The image may be printed to a size different than the negative or transparency. Without an enlarger, only a contact print would be possible, and large images would require large size negatives and hence very large cameras. Local contrast and density of various parts of the print can be easily controlled. Changing the amount of light exposing the paper in various areas will change the image density in those areas. A mask with a hole can be used to add extra light to an area "burning", which will have the effect of darkening the regions with additional exposure, while the use of a small wand to reduce the total exposure to a region is called "dodging" and has the effect of lightening the regions with reduced exposure. The tool is kept moving to avoid producing a sharp edge at the region boundary. Using these techniques it is possible to make significant changes to the mood or emphasis of a photographic print. Similar methods are available with contact printing, but it is more difficult to see the image as it is being manipulated. It is also possible to make composite photographs by overlaying the print with a hand-cut mask, performing an exposure, and then using the inverse of that mask to perform another exposure with a different negative. This is much more difficult to do well using photographic methods than it is now by using the methods of modern digital image manipulation.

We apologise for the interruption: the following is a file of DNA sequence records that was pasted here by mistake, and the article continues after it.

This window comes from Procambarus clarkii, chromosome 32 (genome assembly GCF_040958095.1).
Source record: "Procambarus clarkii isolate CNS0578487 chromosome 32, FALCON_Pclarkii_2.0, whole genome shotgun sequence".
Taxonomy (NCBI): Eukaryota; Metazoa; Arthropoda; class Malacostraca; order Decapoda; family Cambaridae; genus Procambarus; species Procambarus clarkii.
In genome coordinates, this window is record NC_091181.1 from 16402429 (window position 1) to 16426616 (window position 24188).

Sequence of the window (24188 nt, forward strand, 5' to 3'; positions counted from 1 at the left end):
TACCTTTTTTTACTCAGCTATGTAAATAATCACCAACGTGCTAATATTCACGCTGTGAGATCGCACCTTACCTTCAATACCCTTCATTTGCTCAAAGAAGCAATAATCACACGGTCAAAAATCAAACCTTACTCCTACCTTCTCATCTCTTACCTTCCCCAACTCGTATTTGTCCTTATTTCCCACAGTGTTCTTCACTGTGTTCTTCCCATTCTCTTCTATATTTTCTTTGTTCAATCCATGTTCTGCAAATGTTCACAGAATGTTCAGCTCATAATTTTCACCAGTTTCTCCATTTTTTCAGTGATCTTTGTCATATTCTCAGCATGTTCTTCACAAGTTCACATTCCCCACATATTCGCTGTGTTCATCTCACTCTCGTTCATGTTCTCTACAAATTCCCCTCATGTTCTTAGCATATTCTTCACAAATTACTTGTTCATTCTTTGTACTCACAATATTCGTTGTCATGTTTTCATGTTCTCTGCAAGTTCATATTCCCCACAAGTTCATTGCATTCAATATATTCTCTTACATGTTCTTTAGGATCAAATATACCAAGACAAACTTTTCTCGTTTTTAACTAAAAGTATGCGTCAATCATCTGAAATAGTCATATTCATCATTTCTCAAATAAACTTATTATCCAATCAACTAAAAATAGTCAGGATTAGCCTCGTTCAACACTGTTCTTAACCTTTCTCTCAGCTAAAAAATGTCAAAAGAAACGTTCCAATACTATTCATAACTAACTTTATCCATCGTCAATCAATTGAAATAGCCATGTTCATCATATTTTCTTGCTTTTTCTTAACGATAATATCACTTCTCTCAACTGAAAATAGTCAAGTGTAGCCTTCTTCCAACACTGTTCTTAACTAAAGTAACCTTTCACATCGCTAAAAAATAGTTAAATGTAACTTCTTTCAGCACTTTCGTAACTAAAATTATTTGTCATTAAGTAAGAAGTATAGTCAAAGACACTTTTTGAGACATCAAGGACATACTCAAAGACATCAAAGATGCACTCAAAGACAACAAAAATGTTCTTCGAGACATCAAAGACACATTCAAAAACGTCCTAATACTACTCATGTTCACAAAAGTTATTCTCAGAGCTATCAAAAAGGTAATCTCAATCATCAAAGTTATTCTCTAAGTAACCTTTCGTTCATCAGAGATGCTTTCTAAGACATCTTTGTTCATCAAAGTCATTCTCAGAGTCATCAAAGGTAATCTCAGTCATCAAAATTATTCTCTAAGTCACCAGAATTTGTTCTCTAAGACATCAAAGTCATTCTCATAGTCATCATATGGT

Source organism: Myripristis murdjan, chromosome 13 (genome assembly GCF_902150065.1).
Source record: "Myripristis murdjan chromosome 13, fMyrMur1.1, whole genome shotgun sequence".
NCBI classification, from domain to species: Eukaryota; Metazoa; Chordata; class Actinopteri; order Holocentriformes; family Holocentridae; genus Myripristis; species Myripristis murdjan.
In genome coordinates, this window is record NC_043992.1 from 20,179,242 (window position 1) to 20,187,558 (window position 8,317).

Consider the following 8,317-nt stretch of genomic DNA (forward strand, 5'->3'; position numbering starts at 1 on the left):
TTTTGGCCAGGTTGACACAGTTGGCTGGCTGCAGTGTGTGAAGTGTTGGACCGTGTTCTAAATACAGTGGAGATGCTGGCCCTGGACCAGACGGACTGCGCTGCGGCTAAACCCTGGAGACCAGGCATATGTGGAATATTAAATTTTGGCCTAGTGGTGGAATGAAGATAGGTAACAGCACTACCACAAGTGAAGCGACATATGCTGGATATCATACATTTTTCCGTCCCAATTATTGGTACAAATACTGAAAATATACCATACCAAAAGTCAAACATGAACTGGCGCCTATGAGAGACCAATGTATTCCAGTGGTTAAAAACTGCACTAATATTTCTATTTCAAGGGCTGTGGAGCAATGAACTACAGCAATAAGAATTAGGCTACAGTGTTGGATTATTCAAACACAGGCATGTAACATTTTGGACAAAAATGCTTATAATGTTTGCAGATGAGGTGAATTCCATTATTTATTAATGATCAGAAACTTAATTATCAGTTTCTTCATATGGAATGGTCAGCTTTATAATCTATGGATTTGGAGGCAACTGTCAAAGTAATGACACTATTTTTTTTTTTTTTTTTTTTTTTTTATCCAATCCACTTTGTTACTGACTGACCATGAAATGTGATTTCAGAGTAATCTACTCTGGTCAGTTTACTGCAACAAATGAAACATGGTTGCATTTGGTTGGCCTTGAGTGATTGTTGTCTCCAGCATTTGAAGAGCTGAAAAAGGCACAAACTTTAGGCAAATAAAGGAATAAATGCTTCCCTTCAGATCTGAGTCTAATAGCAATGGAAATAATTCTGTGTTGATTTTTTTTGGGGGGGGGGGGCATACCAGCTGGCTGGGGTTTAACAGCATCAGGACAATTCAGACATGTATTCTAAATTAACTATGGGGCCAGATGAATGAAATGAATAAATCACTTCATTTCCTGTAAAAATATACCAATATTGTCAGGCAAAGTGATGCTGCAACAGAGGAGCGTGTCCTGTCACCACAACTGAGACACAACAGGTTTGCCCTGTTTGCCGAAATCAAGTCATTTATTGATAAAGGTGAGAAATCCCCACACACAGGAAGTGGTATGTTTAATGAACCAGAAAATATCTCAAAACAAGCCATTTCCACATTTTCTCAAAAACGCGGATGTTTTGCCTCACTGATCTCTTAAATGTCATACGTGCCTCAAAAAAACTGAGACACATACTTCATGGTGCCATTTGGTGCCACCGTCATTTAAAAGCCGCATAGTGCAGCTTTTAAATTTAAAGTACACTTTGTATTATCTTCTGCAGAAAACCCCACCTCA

Image enlargement limits

The practical amount of enlargement (irrespective of the enlarger structure) will depend upon the grain size of the negative, the sharpness (accuracy) of both the camera and projector lenses, blur in the image due to subject motion and camera shake during the exposure, and the intended viewing distance of the final product. For example, a 5 by 7 inch print intended for viewing in a scrapbook at 18 inches may be unsuitable for enlargement as an 8 by 10 inch print to be hung on a hallway wall to be viewed at the same distance, but usable at a larger 5 by 7 feet (twelve times larger) on a billboard to be viewed no closer than eighteen feet (twelve times more distant).


Because of the change to digital, many manufacturers no longer make enlargers for the professional photographer. Durst, who made high quality enlargers, stopped producing them in 2005, but still supports already sold models. Manufacturers old and new include:

  • Leitz
  • Durst
  • Dunco
  • Meopta
  • Beseler
  • Omega
  • Kaiser Fototechnik
  • De Vere

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See also

  • gelatin-silver process for an overview of the dominant photographic printmaking process;
  • photographic printing for an overview of analogue photographic printmaking methods;
  • Contact printer for a non-enlarging method of producing photographic prints;
  • Projector for a directory of projector types.